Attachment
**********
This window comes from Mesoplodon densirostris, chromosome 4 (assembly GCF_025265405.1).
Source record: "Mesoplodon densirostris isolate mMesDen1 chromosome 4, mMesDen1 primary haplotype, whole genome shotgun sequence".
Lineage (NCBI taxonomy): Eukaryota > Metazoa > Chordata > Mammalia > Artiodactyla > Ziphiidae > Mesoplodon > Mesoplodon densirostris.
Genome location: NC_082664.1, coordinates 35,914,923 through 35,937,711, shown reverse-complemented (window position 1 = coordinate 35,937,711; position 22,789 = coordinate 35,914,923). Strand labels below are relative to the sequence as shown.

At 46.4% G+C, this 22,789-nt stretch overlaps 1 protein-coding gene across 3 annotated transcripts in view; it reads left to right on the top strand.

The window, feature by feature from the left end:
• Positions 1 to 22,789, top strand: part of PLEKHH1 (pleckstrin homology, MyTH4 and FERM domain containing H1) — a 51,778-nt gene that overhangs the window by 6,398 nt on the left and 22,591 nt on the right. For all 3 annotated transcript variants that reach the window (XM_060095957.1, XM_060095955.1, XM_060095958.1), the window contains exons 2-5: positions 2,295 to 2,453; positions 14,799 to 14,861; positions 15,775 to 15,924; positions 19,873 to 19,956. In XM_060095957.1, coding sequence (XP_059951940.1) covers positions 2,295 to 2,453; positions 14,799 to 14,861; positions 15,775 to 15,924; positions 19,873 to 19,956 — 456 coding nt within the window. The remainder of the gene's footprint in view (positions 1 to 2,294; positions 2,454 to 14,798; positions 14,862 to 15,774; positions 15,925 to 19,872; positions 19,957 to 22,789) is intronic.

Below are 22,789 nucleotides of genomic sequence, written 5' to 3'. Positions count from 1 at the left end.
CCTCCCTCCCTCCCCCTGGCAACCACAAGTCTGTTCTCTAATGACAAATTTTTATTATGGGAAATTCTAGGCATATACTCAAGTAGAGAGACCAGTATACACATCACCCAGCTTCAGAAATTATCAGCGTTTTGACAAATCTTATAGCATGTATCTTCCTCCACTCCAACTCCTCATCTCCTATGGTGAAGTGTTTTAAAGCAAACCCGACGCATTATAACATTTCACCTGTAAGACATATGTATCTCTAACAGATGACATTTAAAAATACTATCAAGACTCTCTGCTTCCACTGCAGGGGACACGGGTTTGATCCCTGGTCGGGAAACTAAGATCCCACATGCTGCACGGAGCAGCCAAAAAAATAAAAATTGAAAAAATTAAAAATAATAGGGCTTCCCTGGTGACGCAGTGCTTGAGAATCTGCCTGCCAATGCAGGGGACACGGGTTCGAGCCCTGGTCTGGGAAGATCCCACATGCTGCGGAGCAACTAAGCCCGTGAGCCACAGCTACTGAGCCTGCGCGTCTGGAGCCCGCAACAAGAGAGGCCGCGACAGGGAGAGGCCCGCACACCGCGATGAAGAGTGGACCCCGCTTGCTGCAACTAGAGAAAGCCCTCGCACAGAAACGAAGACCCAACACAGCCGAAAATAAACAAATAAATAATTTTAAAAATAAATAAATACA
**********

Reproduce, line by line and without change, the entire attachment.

This window comes from Mesoplodon densirostris, chromosome 4 (assembly GCF_025265405.1).
Source record: "Mesoplodon densirostris isolate mMesDen1 chromosome 4, mMesDen1 primary haplotype, whole genome shotgun sequence".
Lineage (NCBI taxonomy): Eukaryota > Metazoa > Chordata > Mammalia > Artiodactyla > Ziphiidae > Mesoplodon > Mesoplodon densirostris.
Genome location: NC_082664.1, coordinates 35,914,923 through 35,937,711, shown reverse-complemented (window position 1 = coordinate 35,937,711; position 22,789 = coordinate 35,914,923). Strand labels below are relative to the sequence as shown.

At 46.4% G+C, this 22,789-nt stretch overlaps 1 protein-coding gene across 3 annotated transcripts in view; it reads left to right on the top strand.

The window, feature by feature from the left end:
• Positions 1 to 22,789, top strand: part of PLEKHH1 (pleckstrin homology, MyTH4 and FERM domain containing H1) — a 51,778-nt gene that overhangs the window by 6,398 nt on the left and 22,591 nt on the right. For all 3 annotated transcript variants that reach the window (XM_060095957.1, XM_060095955.1, XM_060095958.1), the window contains exons 2-5: positions 2,295 to 2,453; positions 14,799 to 14,861; positions 15,775 to 15,924; positions 19,873 to 19,956. In XM_060095957.1, coding sequence (XP_059951940.1) covers positions 2,295 to 2,453; positions 14,799 to 14,861; positions 15,775 to 15,924; positions 19,873 to 19,956 — 456 coding nt within the window. The remainder of the gene's footprint in view (positions 1 to 2,294; positions 2,454 to 14,798; positions 14,862 to 15,774; positions 15,925 to 19,872; positions 19,957 to 22,789) is intronic.

Below are 22,789 nucleotides of genomic sequence, written 5' to 3'. Positions count from 1 at the left end.
CCTCCCTCCCTCCCCCTGGCAACCACAAGTCTGTTCTCTAATGACAAATTTTTATTATGGGAAATTCTAGGCATATACTCAAGTAGAGAGACCAGTATACACATCACCCAGCTTCAGAAATTATCAGCGTTTTGACAAATCTTATAGCATGTATCTTCCTCCACTCCAACTCCTCATCTCCTATGGTGAAGTGTTTTAAAGCAAACCCGACGCATTATAACATTTCACCTGTAAGACATATGTATCTCTAACAGATGACATTTAAAAATACTATCAAGACTCTCTGCTTCCACTGCAGGGGACACGGGTTTGATCCCTGGTCGGGAAACTAAGATCCCACATGCTGCACGGAGCAGCCAAAAAAATAAAAATTGAAAAAATTAAAAATAATAGGGCTTCCCTGGTGACGCAGTGCTTGAGAATCTGCCTGCCAATGCAGGGGACACGGGTTCGAGCCCTGGTCTGGGAAGATCCCACATGCTGCGGAGCAACTAAGCCCGTGAGCCACAGCTACTGAGCCTGCGCGTCTGGAGCCCGCAACAAGAGAGGCCGCGACAGGGAGAGGCCCGCACACCGCGATGAAGAGTGGACCCCGCTTGCTGCAACTAGAGAAAGCCCTCGCACAGAAACGAAGACCCAACACAGCCGAAAATAAACAAATAAATAATTTTAAAAATAAATAAATACA